Urgent action needed to prepare for data breach law
Australian organisations have less than 12 months to prepare for the introduction of mandatory data breach notification legislation and need to be taking action now to avoid severe penalties.
Many organisations in Australia will need to comply with the new regime, which comes into effect in February, according to CSA CTO Brett Woods. Penalties for serious or repeated violations will be up to $1.8 million for companies and $360,000 for individuals.
While the legislation mainly affects companies and non-profit organisations with turnovers of more than $3 million, even smaller organisations that need to comply with the Australian Privacy Principles will also need to be compliant.
These include any individuals who handle personal information, such as accountants, as well as childcare centres, private educational institutions and private sector health and fitness providers.
The legislation classifies a data breach as an instance where there has been “unauthorised access to, or unauthorised disclosure of, personal information about one or more individuals, or where such information is lost in circumstances that are likely to give rise to unauthorised access or unauthorised disclosure”.
Palo Alto Networks VP and Regional CSO for APAC Sean Duca said the criteria defining eligible breaches that must be reported include “a likelihood that the individuals who are affected by the incident are at ‘risk of serious harm’ because their information have been exposed”.
Any affected organisation must take steps to ensure compliance between now and February 2018, when the new requirements will take effect. The first step is to understand what the phrase “take reasonable steps to protect personal information” means within the context of an organisation, CSA said.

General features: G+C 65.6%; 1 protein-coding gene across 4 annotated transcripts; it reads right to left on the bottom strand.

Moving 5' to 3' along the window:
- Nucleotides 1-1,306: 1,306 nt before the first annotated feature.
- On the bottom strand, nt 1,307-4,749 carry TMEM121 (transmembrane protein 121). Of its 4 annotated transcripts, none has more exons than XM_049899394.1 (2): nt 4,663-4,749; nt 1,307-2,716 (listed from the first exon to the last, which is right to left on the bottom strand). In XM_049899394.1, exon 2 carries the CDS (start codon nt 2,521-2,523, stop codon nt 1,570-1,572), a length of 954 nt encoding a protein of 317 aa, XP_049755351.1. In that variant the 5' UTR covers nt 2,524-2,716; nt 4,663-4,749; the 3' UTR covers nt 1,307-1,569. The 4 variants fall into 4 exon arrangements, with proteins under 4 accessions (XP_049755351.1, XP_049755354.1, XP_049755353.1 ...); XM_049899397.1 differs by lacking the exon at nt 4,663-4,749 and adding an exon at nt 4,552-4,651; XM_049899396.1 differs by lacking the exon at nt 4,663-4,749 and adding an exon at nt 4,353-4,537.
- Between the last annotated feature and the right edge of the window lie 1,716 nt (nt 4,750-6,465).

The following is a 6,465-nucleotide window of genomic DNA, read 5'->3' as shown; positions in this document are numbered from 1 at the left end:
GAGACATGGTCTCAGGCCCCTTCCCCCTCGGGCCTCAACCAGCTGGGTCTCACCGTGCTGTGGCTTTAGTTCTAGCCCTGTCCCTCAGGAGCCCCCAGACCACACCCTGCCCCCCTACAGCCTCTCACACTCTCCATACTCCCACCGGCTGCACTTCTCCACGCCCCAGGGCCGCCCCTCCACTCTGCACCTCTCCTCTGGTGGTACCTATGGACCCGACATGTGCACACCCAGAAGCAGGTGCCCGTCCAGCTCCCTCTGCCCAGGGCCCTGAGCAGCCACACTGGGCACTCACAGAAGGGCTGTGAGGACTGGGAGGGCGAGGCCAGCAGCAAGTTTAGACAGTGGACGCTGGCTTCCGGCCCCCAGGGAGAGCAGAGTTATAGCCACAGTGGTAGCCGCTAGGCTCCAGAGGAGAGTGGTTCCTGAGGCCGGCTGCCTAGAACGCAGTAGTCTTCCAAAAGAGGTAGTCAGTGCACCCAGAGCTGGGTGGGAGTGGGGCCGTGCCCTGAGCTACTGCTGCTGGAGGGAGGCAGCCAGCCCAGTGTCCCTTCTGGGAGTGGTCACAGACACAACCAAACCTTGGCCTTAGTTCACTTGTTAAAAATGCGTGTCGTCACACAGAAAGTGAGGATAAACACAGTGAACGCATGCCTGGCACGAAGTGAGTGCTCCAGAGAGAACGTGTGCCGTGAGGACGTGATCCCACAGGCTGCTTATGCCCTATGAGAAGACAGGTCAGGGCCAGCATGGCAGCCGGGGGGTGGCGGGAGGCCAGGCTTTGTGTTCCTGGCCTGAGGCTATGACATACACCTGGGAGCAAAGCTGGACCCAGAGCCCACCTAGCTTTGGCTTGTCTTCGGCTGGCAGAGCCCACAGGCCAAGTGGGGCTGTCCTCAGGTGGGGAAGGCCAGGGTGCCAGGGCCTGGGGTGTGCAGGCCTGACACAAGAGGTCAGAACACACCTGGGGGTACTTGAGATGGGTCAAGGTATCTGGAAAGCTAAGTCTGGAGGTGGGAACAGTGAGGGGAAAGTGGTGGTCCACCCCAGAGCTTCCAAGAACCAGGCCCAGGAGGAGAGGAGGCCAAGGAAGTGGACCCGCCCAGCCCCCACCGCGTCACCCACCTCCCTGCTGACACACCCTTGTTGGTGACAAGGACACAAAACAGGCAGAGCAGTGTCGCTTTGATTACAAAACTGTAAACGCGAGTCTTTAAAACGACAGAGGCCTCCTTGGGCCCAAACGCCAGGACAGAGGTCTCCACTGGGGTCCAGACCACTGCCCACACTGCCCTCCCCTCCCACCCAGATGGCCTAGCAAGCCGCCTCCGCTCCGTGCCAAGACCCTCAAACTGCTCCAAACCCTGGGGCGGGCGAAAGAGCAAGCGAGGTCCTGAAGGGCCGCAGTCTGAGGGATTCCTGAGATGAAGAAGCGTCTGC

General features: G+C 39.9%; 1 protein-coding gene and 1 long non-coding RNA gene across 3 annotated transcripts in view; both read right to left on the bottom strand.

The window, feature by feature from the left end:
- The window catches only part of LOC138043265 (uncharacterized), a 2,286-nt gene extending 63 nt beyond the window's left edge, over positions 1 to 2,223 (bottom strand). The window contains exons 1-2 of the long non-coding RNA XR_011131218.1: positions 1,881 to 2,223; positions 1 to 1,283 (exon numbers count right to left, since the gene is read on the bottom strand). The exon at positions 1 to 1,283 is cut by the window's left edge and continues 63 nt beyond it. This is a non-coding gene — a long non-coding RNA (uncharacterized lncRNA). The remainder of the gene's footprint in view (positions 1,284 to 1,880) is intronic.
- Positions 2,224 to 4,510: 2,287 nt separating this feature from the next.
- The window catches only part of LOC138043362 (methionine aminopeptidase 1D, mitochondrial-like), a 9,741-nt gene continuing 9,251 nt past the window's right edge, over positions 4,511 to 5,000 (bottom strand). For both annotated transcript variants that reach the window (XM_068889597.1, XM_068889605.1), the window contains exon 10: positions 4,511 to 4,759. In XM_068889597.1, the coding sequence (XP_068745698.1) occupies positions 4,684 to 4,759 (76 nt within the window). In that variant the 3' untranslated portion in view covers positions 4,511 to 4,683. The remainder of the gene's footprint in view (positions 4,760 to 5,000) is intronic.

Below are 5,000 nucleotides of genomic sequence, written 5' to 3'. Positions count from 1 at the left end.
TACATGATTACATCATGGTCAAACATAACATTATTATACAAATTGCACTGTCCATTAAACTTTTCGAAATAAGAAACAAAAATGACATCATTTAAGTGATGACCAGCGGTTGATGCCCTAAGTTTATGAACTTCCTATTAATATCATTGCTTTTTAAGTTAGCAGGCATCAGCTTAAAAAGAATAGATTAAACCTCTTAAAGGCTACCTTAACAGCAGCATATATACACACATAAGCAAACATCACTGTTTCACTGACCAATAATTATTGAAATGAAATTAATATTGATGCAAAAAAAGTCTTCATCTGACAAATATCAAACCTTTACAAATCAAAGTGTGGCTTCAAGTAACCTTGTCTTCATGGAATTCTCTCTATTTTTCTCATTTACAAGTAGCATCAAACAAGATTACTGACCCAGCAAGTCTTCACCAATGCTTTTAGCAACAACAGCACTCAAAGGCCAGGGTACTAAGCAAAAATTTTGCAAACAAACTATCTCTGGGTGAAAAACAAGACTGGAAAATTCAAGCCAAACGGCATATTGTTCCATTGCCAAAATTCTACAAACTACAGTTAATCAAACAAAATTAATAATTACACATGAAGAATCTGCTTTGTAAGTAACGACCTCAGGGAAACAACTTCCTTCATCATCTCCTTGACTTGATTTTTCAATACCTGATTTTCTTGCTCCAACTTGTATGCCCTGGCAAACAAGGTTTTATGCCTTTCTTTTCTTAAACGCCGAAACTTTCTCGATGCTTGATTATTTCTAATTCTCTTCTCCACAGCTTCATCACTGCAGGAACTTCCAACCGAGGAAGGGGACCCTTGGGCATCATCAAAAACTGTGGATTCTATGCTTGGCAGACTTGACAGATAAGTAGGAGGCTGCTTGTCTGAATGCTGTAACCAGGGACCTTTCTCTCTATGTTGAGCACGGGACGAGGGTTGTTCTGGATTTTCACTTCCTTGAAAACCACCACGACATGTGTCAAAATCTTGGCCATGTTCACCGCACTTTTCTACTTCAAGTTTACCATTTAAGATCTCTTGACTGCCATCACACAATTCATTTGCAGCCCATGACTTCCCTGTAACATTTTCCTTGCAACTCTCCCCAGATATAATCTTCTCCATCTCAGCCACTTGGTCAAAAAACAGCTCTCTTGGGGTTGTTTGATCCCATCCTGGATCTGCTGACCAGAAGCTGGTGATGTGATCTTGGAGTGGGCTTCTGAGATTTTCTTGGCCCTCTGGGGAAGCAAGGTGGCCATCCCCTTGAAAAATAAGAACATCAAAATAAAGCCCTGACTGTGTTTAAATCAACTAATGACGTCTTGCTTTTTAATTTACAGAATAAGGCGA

Organisations will also need to take action to reduce the risk of a breach, such as aligning security practices with recognised standards such as ISO 27001. CSA is also advising organisations to review their policies and procedures to ensure they are compliant with the principles of the Act.
“With the stakes now higher than ever, it is imperative that business leaders and boards take action to reduce the risk to their organisations. Information security is no longer a problem isolated to CIOs and heads of security,” CSA’s Woods warned.
“The impact of data breaches, and the impending requirement to publish any occurrences, can have a devastating impact on an organisation’s brand. The knock-on effect to consumer trust and confidence, corporate partnerships and stock prices for larger companies can be significant.”
He said the biggest problem is that many organisations don’t understand their current security posture, which is why the reviews are so important.
Palo Alto’s Duca added that organisations should also be conducting audits covering how they are holding data and whether it sits with any third parties such as cloud providers.
“Strengthen your cybersecurity defences. Visibility is key. This means reviewing your cybersecurity strategies and practices to ensure that steps are in place to avoid data breaches or you have outlined ways to reduce administrative errors, which could lead to a breach,” he said.
Additional controls could include limits or restrictions on who can access sensitive data and improving the governance of data sharing, he said.
“Now is the time to sit down, have these conversations and look at how you’re protecting customer data and whether your security practices are adequate. For organisations that have been reluctant to invest in information security practices, this legislation alone should not be the primary driver to protect your organisation and, ultimately, your customers’ data,” Duca said.
“As a priority, every organisation should continually review its data security to ensure that no customer data is unwittingly compromised. You should look at using a risk-based methodology for managing privacy and not wait for the law to come into effect, as the time to act is now.”
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